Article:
Also in the early 20th century, the C soprano (pitched a whole step above the B♭ soprano) was marketed to those who wished to perform oboe parts in military band, vaudeville arrangements, or church hymnals. C sopranos are easy to confuse with regular (B♭) sopranos, since they are only approximately 2 centimeters shorter in size. None has been produced since the late 1920s. The mezzo-soprano in F (produced by the American firm Conn during the period 1928-1929) is extremely rare; most remaining examples are in the possession of serious instrument collectors. Adolphe Sax made a few F baritone prototypes, but no serious F baritones were manufactured. E♭ baritone saxes made to high pitch (A = 456) exist, and are sometimes mistaken for an F baritone on first sight, as the high pitch model will be noticeably smaller than a low pitch one. There are no known specimens of the bass saxophone in C, the first saxophone constructed and exhibited by Sax in the early 1840s. The only known F alto made by Sax known to exist is owned by retired Canadian classical saxophonist Paul Brodie, and was found in France. Lastly, despite Ravel's scoring for a sopranino saxophone in F in Bolero, no specimen is known to exist or to have been built by Sax or any other maker.
There is a rare prototype slide tenor saxophone, but there were not many made. One known company that produced a slide saxophone was Reiffel & Husted, Chicago, ca. 1922 (catalog NMM 5385).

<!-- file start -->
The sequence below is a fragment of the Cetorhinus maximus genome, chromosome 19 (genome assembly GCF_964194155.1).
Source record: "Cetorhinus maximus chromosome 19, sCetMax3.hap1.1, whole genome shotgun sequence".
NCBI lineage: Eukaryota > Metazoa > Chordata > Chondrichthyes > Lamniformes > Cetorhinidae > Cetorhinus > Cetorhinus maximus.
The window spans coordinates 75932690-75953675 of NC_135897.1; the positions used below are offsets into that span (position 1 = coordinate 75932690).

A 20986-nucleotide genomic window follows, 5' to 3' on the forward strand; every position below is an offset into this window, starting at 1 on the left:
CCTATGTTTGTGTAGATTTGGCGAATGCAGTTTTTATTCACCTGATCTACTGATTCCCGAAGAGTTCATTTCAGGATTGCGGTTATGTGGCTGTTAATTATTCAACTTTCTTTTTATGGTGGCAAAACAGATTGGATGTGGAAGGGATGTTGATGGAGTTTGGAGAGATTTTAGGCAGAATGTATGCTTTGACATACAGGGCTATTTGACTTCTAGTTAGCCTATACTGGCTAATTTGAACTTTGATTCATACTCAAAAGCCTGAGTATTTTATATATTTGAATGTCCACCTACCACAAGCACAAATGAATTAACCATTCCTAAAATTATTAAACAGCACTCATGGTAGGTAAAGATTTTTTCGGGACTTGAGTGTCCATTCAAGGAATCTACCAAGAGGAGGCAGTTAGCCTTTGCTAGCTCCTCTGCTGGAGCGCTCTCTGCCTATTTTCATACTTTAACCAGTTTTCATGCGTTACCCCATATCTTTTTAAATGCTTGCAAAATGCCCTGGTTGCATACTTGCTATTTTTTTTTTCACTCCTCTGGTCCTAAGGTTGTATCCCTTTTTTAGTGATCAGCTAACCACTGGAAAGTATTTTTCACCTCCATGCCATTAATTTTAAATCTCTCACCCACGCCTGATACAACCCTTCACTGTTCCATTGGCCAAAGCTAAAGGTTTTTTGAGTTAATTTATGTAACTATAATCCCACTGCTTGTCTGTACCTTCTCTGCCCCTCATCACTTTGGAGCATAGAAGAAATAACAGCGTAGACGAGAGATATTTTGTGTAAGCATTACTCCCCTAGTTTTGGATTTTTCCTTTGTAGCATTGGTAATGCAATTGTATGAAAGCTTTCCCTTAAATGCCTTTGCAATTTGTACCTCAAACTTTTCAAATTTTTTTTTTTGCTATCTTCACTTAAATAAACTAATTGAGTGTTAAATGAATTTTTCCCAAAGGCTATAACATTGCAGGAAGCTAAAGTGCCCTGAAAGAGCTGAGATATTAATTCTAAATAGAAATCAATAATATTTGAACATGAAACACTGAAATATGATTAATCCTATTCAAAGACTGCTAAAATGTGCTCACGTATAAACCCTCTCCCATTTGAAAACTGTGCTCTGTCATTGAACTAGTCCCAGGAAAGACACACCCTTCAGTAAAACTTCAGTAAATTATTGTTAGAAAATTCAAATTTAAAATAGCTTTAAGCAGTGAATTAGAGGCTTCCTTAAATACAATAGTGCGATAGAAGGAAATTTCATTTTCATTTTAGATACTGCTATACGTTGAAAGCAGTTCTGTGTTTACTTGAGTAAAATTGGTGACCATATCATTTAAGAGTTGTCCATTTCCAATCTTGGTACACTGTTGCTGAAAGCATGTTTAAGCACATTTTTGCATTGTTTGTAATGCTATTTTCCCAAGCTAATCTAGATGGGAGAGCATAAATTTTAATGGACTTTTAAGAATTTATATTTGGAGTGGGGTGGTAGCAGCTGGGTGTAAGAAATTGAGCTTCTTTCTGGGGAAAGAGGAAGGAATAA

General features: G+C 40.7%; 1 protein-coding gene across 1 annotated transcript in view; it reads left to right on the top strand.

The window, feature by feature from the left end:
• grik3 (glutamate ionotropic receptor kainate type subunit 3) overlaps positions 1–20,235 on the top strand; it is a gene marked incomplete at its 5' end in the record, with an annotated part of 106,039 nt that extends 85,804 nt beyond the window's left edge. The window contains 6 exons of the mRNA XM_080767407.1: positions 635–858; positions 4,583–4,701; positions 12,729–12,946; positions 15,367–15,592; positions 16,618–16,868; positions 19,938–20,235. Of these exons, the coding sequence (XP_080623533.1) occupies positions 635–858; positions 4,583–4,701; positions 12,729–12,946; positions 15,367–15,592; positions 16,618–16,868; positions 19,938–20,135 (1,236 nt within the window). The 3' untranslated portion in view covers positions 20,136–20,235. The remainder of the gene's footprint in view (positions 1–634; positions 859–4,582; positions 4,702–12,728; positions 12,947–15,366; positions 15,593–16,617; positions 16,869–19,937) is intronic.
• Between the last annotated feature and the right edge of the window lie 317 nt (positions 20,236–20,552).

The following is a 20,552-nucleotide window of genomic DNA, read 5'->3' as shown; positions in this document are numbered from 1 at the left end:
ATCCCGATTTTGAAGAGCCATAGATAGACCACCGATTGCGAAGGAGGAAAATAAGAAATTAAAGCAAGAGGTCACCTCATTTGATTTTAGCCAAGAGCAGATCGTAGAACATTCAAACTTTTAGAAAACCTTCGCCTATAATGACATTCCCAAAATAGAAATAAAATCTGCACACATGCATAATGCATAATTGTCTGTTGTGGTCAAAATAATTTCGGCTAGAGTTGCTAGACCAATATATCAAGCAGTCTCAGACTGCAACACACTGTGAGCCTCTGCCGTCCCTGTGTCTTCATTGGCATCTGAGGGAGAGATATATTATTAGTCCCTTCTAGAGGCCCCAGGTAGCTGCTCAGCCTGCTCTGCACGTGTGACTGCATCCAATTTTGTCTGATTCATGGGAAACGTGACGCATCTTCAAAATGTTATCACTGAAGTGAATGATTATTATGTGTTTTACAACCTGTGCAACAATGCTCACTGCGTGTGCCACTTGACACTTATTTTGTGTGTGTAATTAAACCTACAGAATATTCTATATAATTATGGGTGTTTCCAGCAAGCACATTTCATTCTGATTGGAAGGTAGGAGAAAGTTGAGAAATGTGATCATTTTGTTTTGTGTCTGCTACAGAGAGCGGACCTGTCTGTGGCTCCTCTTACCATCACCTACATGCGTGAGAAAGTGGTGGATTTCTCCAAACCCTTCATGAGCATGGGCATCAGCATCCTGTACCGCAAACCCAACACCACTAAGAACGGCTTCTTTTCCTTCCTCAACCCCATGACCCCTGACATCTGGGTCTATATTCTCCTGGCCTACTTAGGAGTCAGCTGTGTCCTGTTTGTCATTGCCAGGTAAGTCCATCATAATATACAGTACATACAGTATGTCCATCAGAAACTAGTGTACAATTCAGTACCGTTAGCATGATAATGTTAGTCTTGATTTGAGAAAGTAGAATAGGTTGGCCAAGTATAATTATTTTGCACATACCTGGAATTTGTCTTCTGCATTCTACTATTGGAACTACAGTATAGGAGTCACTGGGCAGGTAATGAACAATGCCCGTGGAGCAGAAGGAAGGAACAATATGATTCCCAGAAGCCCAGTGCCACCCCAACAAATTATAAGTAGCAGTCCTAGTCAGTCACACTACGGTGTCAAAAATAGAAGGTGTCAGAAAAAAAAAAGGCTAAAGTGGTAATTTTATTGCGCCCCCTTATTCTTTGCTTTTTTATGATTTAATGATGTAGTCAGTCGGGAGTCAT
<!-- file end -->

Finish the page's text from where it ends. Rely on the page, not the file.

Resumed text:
Construction difficulties mean that only recently has a true sopranissimo saxophone been produced. Nicknamed the Soprillo, this piccolo-sized saxophone is an octave above the soprano, and its diminutive size necessitates an octave key on the mouthpiece.
A number of saxophone-related instruments have appeared since Sax's original work, most enjoying no significant success. These include the saxello, straight B♭ soprano, but with a slightly curved neck and tipped bell; the straight alto; and the straight B♭ tenor (currently not in production; until recently, made only by a Taiwanese firm and imported to the United States by the L.A. Sax Company). Since a straight-bore tenor is approximately five feet long, the cumbersome size of such a design hinders both playing the horn (particularly when seated) and carrying it. King Saxellos, made by the H. N. White Company in the 1920s, now command prices up to US$4,000. A number of companies, including Rampone & Cazzani and L.A. Sax, are marketing straight-bore, tipped-bell soprano saxophones as saxellos (or "saxello sopranos").
Two of these variants were championed by jazz musician Rahsaan Roland Kirk, who called his straight Buescher alto a stritch and his modified saxello a manzello; the latter featured a larger-than-usual bell and modified keywork. Among some saxophonists, Kirk's terms have taken a life of their own in that it is believed that these were "special" or "new" saxophones that might still be available. Though rare, the Buescher straight alto was a production item instrument while the manzello was indeed a saxello with a custom made bell.